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TIRE AIR PRESSURE

Maximize your tires’ performance and durability by monitoring and maintaining correct air pressure. Air is a gas, expanding when heated and contracting when cooled. For most of North America, fall and early winter are especially important times for checking tire pressure – as the ambient temperature falls, tire air pressure goes down.

A good rule of thumb is that every 10 degrees Fahrenheit temperature change, tire pressure changes about 1 psi— higher as temperatures rise, lower as they fall. Check your vehicle’s Owner's Manual for recommended tire pressure.

Underinflated tires can cause:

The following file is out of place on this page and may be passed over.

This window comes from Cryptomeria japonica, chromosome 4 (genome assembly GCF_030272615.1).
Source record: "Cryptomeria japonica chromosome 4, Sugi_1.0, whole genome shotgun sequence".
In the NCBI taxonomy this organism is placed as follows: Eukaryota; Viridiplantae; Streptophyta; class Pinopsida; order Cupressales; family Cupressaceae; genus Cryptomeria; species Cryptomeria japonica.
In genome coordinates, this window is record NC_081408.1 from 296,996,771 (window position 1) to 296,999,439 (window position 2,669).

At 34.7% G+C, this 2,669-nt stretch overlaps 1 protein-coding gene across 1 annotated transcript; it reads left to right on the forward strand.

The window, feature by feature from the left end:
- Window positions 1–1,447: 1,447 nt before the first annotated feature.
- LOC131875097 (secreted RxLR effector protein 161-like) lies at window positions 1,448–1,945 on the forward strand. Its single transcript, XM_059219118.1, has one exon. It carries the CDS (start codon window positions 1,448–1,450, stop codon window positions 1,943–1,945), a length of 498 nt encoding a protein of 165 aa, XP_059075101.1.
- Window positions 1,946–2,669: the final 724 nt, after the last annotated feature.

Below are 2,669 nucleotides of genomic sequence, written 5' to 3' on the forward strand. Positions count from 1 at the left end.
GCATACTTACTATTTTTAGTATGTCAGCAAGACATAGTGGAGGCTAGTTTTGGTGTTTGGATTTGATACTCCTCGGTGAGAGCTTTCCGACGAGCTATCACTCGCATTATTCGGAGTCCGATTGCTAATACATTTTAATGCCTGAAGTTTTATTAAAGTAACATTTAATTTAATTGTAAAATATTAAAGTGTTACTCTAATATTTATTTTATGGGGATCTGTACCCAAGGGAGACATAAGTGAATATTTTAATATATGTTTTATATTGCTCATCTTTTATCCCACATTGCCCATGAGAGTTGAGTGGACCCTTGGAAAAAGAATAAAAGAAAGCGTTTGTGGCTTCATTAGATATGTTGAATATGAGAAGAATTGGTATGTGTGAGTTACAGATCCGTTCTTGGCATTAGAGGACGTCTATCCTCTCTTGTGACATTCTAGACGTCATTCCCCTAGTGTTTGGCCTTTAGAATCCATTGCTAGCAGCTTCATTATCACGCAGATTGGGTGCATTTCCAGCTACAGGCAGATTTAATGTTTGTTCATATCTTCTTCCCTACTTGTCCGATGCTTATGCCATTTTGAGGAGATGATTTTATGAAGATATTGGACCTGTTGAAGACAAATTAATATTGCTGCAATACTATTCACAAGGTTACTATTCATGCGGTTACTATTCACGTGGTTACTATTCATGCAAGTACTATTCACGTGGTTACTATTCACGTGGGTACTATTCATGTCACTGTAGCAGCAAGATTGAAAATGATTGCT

• Premature or irregular wear
  • Poor handling
  • Reduced fuel economy

Overinflated tires can cause:

  • Unusual wear
  • Poor handling
  • Reduced fuel economy

Checking Air Pressure
Check your vehicle’s tires at least once a month when the tires are cold (let the vehicle sit for at least 3 hours). Look in your vehicle's Owner's Manual for the recommended tire inflation for your vehicle. Use a quality gauge. Don’t eyeball tires—radial tires can look fine even when they’re underinflated. Be sure to look for objects that have become wedged in the tread—they can work themselves further into the tire and cause air loss. And don’t forget to check the spare!

Tire Pressure Monitoring System
The Tire Pressure Monitoring System in most newer Buick vehicles makes short work of knowing if your tires are properly inflated. The system's sensor measures the pressure and temperature within the tire and transmits this data to the tire pressure monitor. If the measured tire pressure is different than standard operating range, a warning indication will signal.